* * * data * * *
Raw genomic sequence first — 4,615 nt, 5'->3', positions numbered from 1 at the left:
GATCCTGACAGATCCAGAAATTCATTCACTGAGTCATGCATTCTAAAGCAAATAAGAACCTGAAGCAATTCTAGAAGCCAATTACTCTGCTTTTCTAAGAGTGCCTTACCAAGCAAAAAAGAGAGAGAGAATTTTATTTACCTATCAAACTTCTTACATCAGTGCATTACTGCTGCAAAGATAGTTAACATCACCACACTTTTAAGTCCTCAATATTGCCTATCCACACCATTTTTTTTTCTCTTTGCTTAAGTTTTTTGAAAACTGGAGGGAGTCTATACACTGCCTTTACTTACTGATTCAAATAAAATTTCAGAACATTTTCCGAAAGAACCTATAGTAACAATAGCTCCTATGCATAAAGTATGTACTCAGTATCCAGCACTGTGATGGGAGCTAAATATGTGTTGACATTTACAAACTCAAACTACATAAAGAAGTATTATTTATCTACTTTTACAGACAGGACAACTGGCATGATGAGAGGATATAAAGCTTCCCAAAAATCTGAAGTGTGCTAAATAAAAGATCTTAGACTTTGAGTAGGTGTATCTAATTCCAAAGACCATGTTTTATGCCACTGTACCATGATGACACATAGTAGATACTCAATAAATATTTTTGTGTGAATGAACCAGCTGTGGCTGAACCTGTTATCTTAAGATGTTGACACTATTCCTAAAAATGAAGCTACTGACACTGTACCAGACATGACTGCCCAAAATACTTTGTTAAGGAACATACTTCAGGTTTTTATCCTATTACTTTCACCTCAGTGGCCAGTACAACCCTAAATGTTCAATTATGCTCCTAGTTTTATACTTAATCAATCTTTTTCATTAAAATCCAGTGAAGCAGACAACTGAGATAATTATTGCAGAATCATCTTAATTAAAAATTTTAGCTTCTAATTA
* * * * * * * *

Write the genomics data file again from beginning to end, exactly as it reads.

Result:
Raw genomic sequence first — 4,615 nt, 5'->3', positions numbered from 1 at the left:
GATCCTGACAGATCCAGAAATTCATTCACTGAGTCATGCATTCTAAAGCAAATAAGAACCTGAAGCAATTCTAGAAGCCAATTACTCTGCTTTTCTAAGAGTGCCTTACCAAGCAAAAAAGAGAGAGAGAATTTTATTTACCTATCAAACTTCTTACATCAGTGCATTACTGCTGCAAAGATAGTTAACATCACCACACTTTTAAGTCCTCAATATTGCCTATCCACACCATTTTTTTTTCTCTTTGCTTAAGTTTTTTGAAAACTGGAGGGAGTCTATACACTGCCTTTACTTACTGATTCAAATAAAATTTCAGAACATTTTCCGAAAGAACCTATAGTAACAATAGCTCCTATGCATAAAGTATGTACTCAGTATCCAGCACTGTGATGGGAGCTAAATATGTGTTGACATTTACAAACTCAAACTACATAAAGAAGTATTATTTATCTACTTTTACAGACAGGACAACTGGCATGATGAGAGGATATAAAGCTTCCCAAAAATCTGAAGTGTGCTAAATAAAAGATCTTAGACTTTGAGTAGGTGTATCTAATTCCAAAGACCATGTTTTATGCCACTGTACCATGATGACACATAGTAGATACTCAATAAATATTTTTGTGTGAATGAACCAGCTGTGGCTGAACCTGTTATCTTAAGATGTTGACACTATTCCTAAAAATGAAGCTACTGACACTGTACCAGACATGACTGCCCAAAATACTTTGTTAAGGAACATACTTCAGGTTTTTATCCTATTACTTTCACCTCAGTGGCCAGTACAACCCTAAATGTTCAATTATGCTCCTAGTTTTATACTTAATCAATCTTTTTCATTAAAATCCAGTGAAGCAGACAACTGAGATAATTATTGCAGAATCATCTTAATTAAAAATTTTAGCTTCTAATTA